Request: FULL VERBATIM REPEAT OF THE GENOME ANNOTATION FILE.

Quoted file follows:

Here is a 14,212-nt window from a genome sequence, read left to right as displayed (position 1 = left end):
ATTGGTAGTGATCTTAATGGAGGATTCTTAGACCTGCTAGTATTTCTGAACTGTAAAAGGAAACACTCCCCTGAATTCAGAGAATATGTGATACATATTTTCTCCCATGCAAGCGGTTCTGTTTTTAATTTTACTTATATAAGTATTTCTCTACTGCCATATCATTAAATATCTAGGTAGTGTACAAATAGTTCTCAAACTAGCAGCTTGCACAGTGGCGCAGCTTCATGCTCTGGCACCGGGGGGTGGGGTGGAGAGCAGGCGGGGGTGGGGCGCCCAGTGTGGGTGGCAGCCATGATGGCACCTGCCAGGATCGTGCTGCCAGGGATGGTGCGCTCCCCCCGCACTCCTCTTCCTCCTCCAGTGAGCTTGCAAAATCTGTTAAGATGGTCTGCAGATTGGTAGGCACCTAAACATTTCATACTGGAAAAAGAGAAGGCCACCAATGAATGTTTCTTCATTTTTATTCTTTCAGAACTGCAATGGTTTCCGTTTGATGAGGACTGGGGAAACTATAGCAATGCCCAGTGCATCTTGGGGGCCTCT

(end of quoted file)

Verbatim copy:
Here is a 14,212-nt window from a genome sequence, read left to right as displayed (position 1 = left end):
ATTGGTAGTGATCTTAATGGAGGATTCTTAGACCTGCTAGTATTTCTGAACTGTAAAAGGAAACACTCCCCTGAATTCAGAGAATATGTGATACATATTTTCTCCCATGCAAGCGGTTCTGTTTTTAATTTTACTTATATAAGTATTTCTCTACTGCCATATCATTAAATATCTAGGTAGTGTACAAATAGTTCTCAAACTAGCAGCTTGCACAGTGGCGCAGCTTCATGCTCTGGCACCGGGGGGTGGGGTGGAGAGCAGGCGGGGGTGGGGCGCCCAGTGTGGGTGGCAGCCATGATGGCACCTGCCAGGATCGTGCTGCCAGGGATGGTGCGCTCCCCCCGCACTCCTCTTCCTCCTCCAGTGAGCTTGCAAAATCTGTTAAGATGGTCTGCAGATTGGTAGGCACCTAAACATTTCATACTGGAAAAAGAGAAGGCCACCAATGAATGTTTCTTCATTTTTATTCTTTCAGAACTGCAATGGTTTCCGTTTGATGAGGACTGGGGAAACTATAGCAATGCCCAGTGCATCTTGGGGGCCTCT